Are “legal separation” and “divorce” the same thing? I’ve been married to my husband for less than two years. This marriage has too much hurting. My husband wants a divorce, but I thought we should separate for a while to allow each other space to think it over and sort things out before deciding to give up this marriage. In the case of legal separation, does it mean the ultimate result is divorce? Also, we live in the state of California. How do we go about finding a mediator now that California State Bar Association is shut down? I don’t want this separation to be nasty, but what if my husband disagrees with what I think I deserve? Will the mediator help us to reach an agreement?
Legal separation and divorce are distinct legal processes. Legal separation is meant to divide the assets of the married couple, provide for separate living quarters, if they so desire, and in general provide for separate and individual financial responsibilities from the date of separation. It would entail the drafting of a Separation Agreement in which all of the issues involved would be set forth, including child custody, child support, spousal support, separation of marital assets, etc. The couple, however, would remain legally married, and would not be allowed to marry any other individual, the other party would inherit the first party, unless the Separation Agreement expressly provided for disinheriting the spouse, etc.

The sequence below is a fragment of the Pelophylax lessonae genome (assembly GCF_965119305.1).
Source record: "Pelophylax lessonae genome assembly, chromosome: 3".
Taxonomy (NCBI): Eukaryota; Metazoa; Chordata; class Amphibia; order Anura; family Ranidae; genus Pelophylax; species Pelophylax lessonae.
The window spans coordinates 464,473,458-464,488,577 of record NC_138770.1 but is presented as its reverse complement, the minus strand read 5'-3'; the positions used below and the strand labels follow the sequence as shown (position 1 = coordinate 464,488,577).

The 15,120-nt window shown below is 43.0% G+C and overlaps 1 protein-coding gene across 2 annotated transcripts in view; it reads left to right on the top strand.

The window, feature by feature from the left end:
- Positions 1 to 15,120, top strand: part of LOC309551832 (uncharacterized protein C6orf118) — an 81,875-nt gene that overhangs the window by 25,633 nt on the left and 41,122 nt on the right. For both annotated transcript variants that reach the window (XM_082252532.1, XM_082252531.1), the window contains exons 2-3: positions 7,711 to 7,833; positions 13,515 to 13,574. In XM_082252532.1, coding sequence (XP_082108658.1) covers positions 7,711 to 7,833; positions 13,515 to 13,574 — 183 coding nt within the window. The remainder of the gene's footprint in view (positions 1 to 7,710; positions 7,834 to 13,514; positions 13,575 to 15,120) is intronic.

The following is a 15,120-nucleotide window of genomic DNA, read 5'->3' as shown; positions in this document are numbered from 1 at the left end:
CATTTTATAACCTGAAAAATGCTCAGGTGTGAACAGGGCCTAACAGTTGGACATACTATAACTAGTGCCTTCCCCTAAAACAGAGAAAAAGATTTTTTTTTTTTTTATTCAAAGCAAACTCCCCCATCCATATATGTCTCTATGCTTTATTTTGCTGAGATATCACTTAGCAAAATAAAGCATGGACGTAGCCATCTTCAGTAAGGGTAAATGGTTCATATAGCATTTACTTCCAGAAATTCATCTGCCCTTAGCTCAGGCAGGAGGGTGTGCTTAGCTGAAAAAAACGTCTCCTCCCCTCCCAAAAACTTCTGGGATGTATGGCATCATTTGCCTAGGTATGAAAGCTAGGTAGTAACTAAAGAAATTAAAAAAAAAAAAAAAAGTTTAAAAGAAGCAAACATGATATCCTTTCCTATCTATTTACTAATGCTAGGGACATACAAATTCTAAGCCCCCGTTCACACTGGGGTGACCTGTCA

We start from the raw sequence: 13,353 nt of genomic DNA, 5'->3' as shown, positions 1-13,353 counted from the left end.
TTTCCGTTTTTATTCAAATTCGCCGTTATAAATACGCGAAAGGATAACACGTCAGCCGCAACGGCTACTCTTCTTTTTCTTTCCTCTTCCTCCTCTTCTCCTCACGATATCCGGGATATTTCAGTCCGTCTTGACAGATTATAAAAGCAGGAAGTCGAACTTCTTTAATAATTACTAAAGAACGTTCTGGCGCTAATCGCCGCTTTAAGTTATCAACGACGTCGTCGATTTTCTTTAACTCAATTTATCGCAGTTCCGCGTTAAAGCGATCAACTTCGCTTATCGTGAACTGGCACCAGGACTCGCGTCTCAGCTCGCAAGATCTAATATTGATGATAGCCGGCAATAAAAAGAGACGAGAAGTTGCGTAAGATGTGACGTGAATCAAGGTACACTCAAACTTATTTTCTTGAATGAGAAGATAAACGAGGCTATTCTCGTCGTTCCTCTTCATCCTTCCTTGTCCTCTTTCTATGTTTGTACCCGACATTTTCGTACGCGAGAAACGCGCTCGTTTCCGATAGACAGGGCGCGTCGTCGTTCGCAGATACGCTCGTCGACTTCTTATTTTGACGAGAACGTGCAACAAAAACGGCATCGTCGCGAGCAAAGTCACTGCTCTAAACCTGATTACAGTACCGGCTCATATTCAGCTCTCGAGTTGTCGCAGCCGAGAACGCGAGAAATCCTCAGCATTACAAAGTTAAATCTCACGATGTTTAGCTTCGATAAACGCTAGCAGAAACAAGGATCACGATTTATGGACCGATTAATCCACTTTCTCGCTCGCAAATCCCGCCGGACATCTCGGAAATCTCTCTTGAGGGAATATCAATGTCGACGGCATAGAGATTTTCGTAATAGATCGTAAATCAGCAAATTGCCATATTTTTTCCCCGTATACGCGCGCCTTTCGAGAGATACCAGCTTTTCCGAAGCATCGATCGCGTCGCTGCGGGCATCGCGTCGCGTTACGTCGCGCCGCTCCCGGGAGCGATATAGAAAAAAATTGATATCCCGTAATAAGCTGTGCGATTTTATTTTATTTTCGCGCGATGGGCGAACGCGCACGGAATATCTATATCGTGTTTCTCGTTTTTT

Divorce, on the other hand, would require the same preparation of the Separation Agreement, and would also require the filing of divorce papers with the court having jurisdiction over the matter. It would be a final and full termination of the marital status of parties allowing each to remarry and to be completely free and unrelated to the former spouse.
Legal separation does not necessarily require that you conclude it with a divorce. You may decide to continue the marriage and perhaps reunite with your spouse.
Mediation properly conducted will only help you arrive at a resolution of your situation, which is acceptable to you. The mediator is not an arbitrator or judge and cannot impose a settlement on you, without your mutual agreement. A professionally trained attorney-mediator will be able to help you bridge the gaps between you and your spouse and help you both satisfy your individual needs, given the particular circumstances.
I suggest that you ask other people who you may know who have used attorney-mediators professionally trained in divorce for recommendations or call the local bar association office in your town or city for help.
Leonard M. Weiner, Esq./Divorce Solutions